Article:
As autumn brings more frequent showers and blustery winds, we’re reminded of one of Basingstoke’s most famous exports – the Burberry raincoat. If you didn’t already know about the connection between Burberry and Basingstoke, the iconic gaberdine coats started life way back in 1856 at T. Burberry & Sons Limited. The original shop was situated on Winchester Road in the Hampshire town.
Stitched throughout history
Since then, they’ve waterproofed the backs of such well-known historical figures as Roald Amundson, the first man to reach the South Pole, and Ernest Shackleton, who led an expedition to cross Antarctica in 1914. Did you know that a Burberry gabardine jacket was also worn by George Mallory on his attempt to climb Mount Everest in 1924?
When the War Office commissioned Burberry to adapt its officer’s coat to endure modern warfare, the ‘trench coat’ was born. Stylish as well as functional, it has also been worn by movie stars such as Humphrey Bogart, Audrey Hepburn and Peter Sellers.
Thomas Burberry lived in The Shrubbery on Cliddesden Road and his grave is located at The Holy Ghost church behind Basingstoke railway station.
Faking it to make it
From Chanel to Prada, luxury brands often spawn imitations and Burberry was as vulnerable to this as any other high fashion house…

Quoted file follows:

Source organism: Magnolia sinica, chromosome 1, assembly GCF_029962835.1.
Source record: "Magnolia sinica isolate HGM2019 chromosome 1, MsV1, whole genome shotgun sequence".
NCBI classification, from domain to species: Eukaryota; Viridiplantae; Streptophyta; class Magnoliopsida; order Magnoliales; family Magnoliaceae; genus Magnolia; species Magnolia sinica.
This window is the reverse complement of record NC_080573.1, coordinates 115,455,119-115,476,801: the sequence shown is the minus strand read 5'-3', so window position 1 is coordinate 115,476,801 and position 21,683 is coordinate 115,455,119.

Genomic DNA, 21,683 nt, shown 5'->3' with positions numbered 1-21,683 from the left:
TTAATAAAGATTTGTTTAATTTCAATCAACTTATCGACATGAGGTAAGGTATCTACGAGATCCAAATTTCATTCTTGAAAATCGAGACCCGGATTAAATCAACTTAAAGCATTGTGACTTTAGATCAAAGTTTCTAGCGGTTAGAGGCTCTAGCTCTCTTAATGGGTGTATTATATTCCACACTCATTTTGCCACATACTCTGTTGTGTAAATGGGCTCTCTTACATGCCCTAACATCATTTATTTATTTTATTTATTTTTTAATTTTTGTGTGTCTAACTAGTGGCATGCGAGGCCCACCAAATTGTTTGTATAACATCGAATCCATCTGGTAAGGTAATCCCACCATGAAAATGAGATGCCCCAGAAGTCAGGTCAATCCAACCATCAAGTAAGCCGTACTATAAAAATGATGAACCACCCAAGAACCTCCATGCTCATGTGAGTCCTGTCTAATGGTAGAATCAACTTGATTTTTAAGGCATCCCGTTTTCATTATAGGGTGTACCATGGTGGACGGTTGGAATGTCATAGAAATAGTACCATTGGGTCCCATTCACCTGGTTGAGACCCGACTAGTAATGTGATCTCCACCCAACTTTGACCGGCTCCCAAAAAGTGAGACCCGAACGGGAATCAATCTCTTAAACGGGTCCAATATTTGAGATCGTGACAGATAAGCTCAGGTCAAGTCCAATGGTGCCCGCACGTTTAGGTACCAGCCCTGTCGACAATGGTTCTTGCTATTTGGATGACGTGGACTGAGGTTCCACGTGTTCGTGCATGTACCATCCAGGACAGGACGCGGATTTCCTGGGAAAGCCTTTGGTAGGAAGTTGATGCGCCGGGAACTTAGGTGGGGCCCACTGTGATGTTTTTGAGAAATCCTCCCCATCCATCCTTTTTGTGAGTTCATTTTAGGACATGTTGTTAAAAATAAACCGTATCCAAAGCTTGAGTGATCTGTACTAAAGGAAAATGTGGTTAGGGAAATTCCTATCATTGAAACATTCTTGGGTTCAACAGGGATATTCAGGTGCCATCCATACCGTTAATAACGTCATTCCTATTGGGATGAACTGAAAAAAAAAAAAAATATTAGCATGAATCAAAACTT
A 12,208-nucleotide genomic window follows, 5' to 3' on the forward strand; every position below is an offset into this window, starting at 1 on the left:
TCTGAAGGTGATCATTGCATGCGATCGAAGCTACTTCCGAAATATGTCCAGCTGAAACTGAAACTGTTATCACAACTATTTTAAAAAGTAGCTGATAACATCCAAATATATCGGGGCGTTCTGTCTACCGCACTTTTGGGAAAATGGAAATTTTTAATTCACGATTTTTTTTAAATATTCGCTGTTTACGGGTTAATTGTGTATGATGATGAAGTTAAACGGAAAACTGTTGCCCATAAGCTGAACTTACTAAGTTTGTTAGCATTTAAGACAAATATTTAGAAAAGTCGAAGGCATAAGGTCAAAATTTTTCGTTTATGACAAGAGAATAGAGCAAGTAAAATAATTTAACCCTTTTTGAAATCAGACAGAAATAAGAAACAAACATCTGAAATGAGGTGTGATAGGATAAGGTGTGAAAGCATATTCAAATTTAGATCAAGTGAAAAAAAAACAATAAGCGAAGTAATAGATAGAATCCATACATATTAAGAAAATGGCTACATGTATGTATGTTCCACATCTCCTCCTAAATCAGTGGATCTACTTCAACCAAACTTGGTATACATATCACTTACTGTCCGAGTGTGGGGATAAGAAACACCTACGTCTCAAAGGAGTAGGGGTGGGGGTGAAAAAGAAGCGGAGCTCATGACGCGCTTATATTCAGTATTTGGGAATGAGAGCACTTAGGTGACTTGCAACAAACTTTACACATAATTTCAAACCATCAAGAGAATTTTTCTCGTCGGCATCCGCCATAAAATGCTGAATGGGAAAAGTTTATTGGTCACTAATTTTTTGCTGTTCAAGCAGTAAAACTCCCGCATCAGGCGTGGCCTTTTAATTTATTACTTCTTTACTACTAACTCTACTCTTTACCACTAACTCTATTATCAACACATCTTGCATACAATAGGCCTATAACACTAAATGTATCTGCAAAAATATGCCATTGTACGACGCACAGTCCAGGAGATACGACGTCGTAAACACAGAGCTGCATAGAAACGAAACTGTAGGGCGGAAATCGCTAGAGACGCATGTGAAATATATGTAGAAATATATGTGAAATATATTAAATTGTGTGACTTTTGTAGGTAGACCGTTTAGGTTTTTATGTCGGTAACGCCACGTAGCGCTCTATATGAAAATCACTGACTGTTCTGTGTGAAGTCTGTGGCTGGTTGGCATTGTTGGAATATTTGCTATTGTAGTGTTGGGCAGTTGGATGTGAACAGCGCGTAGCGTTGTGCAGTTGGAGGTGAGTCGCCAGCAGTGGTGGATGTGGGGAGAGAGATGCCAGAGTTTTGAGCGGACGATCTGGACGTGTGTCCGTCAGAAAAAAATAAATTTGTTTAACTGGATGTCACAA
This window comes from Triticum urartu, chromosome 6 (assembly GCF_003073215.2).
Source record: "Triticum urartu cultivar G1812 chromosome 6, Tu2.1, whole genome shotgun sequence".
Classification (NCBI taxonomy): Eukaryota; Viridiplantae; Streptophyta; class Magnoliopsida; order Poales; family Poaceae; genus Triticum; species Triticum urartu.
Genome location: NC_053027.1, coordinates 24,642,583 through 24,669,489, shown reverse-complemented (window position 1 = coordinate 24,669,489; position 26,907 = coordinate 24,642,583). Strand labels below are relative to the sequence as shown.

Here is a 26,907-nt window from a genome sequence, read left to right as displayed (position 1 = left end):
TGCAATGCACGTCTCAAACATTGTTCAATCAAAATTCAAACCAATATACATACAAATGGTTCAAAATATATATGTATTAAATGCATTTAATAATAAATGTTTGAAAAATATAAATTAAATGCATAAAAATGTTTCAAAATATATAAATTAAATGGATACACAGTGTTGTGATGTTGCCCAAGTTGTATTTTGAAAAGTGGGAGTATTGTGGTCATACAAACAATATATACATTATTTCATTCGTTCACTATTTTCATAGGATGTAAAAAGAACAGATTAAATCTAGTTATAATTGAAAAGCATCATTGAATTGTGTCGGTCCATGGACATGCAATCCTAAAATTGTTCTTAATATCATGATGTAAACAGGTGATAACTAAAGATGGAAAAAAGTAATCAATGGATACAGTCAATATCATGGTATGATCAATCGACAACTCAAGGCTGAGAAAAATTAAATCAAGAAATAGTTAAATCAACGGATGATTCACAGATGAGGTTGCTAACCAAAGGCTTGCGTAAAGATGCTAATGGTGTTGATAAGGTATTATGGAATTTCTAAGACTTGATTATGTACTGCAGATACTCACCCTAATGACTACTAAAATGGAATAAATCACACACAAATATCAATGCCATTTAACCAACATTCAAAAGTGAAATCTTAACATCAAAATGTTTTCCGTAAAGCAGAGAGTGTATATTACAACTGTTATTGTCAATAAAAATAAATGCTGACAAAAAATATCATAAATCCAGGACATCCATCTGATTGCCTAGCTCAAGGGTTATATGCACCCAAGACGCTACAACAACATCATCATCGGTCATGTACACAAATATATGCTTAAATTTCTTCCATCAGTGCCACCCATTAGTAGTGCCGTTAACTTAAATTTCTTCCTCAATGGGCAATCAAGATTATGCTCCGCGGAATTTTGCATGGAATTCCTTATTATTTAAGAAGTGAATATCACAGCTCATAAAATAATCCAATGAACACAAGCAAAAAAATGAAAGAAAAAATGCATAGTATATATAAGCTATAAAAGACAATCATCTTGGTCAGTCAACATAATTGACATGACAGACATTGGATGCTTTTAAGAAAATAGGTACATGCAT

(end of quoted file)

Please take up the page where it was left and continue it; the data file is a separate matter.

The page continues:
After a prosperous start, Burberry was forced to lay many of its seamstresses off during the great depression of the 1930s. Having left school in 1926, Ellen Partridge (maiden name White) had become a Burberry girl apprentice seamstress but sadly, she was one of many young ladies they had to let go.
Rumour has it, after several weeks’ unemployment, Ellen answered a knock at the door. Standing there was her former supervisor from Burberry, who offered her a part-time job creating fake Burberry raincoats. As a part of a family of eight, hard times called for desperate measures and Ellen’s economic circumstances left her unable to say no.
Top secret location
A local newsletter reports how the enterprising supervisor had craftily copied the patterns of the best-selling men’s and women’s raincoats and was setting up a business to produce knock-offs. With the country in the grip of the depression, there was a large market for cheaper, fake goods – and no shortage of seamstresses looking for a way to pay the bills.
The covert operation was run from a small workshop, tucked away on Alexandra Road in the Brookvale area of Basingstoke. If you’re curious to see the site of the secret workshop today, take a stroll down Alexandra Road from Worting Road and on the left-hand path about a third of the way down you should be able to see an archway between some of the terraced houses.
Under the archway, there’s a large brick and slate tiled shed which stretches across the bottom of the back gardens. It was here that Ellen and a few other seamstresses made fake Burberry raincoats for 18 months. Their creations were such dead ringers for the real thing that they sold to department stores from Bournemouth to Basingstoke.
The sincerest form of flattery
According to Wikipedia, in July 2018 it was reported that in the previous past five years Burberry had destroyed unsold clothes, accessories and perfume worth over £90m in order to protect its brand and prevent the items being stolen or sold cheaply. So, it seems that throughout history there is one pattern that always endures – where there is true beauty and style, there will always be imitators.
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